By using Bitcoin and its blockchain, consumers can eliminate fee-charging intermediaries, such as banks and credit card issuers, while preserving their anonymity when transacting on the web.
Facebook Bypasses Ad Blockers
The annoying online ads that swarm web pages are detrimental to online publishers, advertisers, and consumers. Content providers cannot make money and users cannot enjoy content without suffering from irritating ads. As a result, each actor in this drama executes measures and counter-measures against each other.
For example, recently, to protect its advertising business, Facebook began bypassing ad blockers. To which, the ad-blocking community immediately counterattacked by posting on social media instructions on how to re-block ads on Facebook. However, to end this pernicious cat and mouse game, there is a win/win solution: Bitcoin and its blockchain technology.
Online ads are annoying and disruptive. Ads not only slow down the page you are downloading to read, but they also obfuscate the page content. As a result, consumers are avoiding pages with ads or using ad-blocking software. This directly affects the advertising industry, including Facebook.
Advertising is Facebook’s primary source of revenue. Presently, three million businesses from all over the globe actively advertise on Facebook, which represents a 50 percent increase in online advertisers in one year.
Therefore, ads are critical for Facebook. In this regard, Facebook hired Ipsos Mori to conduct a study about ad blocking and the personalization expectations among consumers. The Ipsos study revealed, “The main reasons cited for using ad blockers include avoiding disruptive ads (69%), ads that slow down their browsing experience (58%) and security / malware risks (56%).”
The Ipsos study also showed that “In general, younger consumers are more open to online advertising and data collection. But across the board, if consumers are going to see ads, they prefer them to be personalized and relevant.”
According to Facebook, “Some ad blocking companies accept money in exchange for showing ads that they previously blocked — a practice that is at best confusing to people and that reduces the funding needed to support the journalism and other free services that we enjoy on the web.” Consequently, on August 9, 2016, Facebook announced new tools to control the ads user can see on Facebook.
In effect, Facebook is preventing its users from using their ad-blocking software.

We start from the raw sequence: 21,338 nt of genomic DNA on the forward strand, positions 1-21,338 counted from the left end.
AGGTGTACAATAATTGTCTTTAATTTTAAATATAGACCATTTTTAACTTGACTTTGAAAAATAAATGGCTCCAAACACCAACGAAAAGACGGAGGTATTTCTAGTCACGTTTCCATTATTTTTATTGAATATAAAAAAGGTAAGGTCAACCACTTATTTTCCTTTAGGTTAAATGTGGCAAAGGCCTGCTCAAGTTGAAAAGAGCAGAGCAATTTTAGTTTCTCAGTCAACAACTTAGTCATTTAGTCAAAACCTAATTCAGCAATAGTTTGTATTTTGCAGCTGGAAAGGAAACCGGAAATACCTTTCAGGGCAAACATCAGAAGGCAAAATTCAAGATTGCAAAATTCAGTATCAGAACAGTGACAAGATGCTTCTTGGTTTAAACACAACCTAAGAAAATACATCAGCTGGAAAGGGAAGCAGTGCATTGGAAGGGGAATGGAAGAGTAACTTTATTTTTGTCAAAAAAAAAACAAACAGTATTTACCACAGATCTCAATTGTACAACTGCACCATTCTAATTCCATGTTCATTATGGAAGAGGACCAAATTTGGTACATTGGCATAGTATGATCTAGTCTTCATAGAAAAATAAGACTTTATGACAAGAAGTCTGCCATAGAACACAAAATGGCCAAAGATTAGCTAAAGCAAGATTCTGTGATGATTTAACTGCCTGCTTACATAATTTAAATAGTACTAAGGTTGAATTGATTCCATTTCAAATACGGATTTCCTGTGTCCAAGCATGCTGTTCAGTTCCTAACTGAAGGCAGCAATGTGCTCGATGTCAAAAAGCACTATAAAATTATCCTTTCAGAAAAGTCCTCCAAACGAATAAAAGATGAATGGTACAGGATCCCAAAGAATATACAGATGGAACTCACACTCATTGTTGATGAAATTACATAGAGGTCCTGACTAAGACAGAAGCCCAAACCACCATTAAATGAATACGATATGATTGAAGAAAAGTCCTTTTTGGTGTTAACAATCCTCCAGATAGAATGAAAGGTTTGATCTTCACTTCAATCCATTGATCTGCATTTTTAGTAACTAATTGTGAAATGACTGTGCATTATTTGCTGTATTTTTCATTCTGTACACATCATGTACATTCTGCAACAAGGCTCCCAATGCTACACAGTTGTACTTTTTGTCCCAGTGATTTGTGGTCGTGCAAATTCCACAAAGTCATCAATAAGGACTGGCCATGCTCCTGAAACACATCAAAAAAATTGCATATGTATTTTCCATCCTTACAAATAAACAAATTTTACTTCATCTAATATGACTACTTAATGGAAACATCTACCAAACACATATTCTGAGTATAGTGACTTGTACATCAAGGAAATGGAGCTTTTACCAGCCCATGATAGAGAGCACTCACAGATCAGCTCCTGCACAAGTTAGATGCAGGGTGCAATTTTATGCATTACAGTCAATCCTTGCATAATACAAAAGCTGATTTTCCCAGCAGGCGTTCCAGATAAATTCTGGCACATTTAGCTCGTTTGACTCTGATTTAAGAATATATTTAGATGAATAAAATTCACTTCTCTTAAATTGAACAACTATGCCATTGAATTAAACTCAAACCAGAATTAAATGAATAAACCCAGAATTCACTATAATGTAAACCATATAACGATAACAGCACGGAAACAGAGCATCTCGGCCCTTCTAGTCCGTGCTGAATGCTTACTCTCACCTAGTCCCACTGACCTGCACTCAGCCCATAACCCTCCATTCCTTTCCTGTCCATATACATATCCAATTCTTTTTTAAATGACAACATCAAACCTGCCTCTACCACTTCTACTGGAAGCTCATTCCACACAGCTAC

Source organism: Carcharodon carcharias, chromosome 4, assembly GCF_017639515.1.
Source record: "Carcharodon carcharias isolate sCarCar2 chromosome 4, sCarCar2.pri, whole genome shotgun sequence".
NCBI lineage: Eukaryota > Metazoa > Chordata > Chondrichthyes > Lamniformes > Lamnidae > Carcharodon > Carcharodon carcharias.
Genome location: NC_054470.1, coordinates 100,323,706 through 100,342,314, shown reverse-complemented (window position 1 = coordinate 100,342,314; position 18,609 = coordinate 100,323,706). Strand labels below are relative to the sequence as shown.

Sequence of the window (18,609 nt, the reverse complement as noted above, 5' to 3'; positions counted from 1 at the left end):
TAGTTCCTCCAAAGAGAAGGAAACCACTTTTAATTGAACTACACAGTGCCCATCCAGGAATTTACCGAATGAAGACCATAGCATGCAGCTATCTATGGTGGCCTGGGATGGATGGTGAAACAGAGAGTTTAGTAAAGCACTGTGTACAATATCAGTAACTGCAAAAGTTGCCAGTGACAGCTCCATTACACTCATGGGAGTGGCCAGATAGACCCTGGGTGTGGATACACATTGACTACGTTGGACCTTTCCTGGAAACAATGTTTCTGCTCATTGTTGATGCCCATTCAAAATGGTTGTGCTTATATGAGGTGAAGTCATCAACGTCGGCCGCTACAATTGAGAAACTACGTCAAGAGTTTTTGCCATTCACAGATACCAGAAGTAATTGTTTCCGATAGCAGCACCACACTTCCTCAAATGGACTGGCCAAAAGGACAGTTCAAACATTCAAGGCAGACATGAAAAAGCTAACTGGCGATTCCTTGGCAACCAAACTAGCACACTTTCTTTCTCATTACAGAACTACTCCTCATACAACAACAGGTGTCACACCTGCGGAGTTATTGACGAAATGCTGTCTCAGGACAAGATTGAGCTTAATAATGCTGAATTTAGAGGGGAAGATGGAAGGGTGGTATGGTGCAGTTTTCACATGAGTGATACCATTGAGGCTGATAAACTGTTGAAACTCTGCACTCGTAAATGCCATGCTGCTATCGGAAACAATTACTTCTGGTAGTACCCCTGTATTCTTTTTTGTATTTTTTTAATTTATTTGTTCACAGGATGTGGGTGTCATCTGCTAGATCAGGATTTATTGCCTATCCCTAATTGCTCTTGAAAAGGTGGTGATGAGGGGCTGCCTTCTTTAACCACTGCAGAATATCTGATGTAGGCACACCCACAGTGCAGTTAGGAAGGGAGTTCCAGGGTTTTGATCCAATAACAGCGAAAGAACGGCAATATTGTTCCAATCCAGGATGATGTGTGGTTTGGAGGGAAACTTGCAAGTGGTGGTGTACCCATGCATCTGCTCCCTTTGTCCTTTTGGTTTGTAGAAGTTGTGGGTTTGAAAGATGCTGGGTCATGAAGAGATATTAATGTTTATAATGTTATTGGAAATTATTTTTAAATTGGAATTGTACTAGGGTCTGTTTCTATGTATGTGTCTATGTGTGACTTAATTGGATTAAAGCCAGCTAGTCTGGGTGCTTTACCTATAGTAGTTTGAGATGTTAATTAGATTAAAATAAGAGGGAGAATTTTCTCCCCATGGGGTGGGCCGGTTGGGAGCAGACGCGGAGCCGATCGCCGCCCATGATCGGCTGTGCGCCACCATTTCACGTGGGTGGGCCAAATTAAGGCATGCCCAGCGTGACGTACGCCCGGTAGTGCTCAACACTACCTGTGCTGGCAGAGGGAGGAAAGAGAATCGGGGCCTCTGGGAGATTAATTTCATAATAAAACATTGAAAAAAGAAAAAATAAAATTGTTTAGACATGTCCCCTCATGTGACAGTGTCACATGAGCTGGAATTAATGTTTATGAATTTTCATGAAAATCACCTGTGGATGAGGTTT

Opponents of this Facebook action were swift to counterattack. Almost immediately, Adblock Plus published instructions on how to start re-blocking ads on Facebook. Specifically, Adblock Plus posted the code needed to add a filter to the main EasyList, as follows:
Notice, Adblock Plus hastened to caution that, at any moment, Facebook could write a code line to make this filter useless.
Micropayments, Ad-Blockers & Bitcoins
Micropayments in the online content industry was a hot topic at the Blockchains + Digital Currencies conference held on July 28, 2016, in New York.
Specifically, expert panelists discussed how digital currencies, micropayments, and monetizing content on the web could help online publishers and their consumers fight the irritating and dangerous proliferation of online ads.
Elissa Shevinsky, CEO Stealth Crypto Company, explained that online ads are not only annoying but also dangerous because they can deliver malware and violate our privacy. Ads with malicious software can even come from reputable sites such as the BBC and the New York Times, she said.
Victoria Van Eyk affirmed that the problems caused by the advertising industry had gone too far. “Online publishers lose money when readers block their ads,” Van Eyk said. To which Shevinsky posed the question, how will online publishers get money once 100 percent of the consumers are using ad-blockers?
Transforming Web Advertizing with Bitcoin
It is not convenient for consumers to pay bank or credit card fees each time they need to pay a few dimes to read an article online. However, by using Bitcoin and its blockchain consumers can eliminate fee-charging intermediaries, such as banks and credit card issuers, while preserving their anonymity.
In fact, regarding online publishers vis-à-vis consumers, an innovative combination of Bitcoin and micropayments offers an attractive win-win solution. For example, one idea forwarded by Shevinsky is the usage of browsers with a button, which would provide the consumer with the option to make digital currency micropayments for their favorite websites.
To this end, precisely, upcoming Bitcoin-based micropayment solutions are on their way. For example, the Brave Ledger platform focuses on speed, privacy, and micropayments. It will allow consumers to block trackers and intrusive ads while permitting consumers to pay directly to content providers. In turn, as Brave promises, “micropayments and better ads will give users and publishers a better deal.”
What do you think about paying bits, or units of bitcoins, to those who post content online? Let us know in the comments below.
Images courtesy of Pixabay, Pexel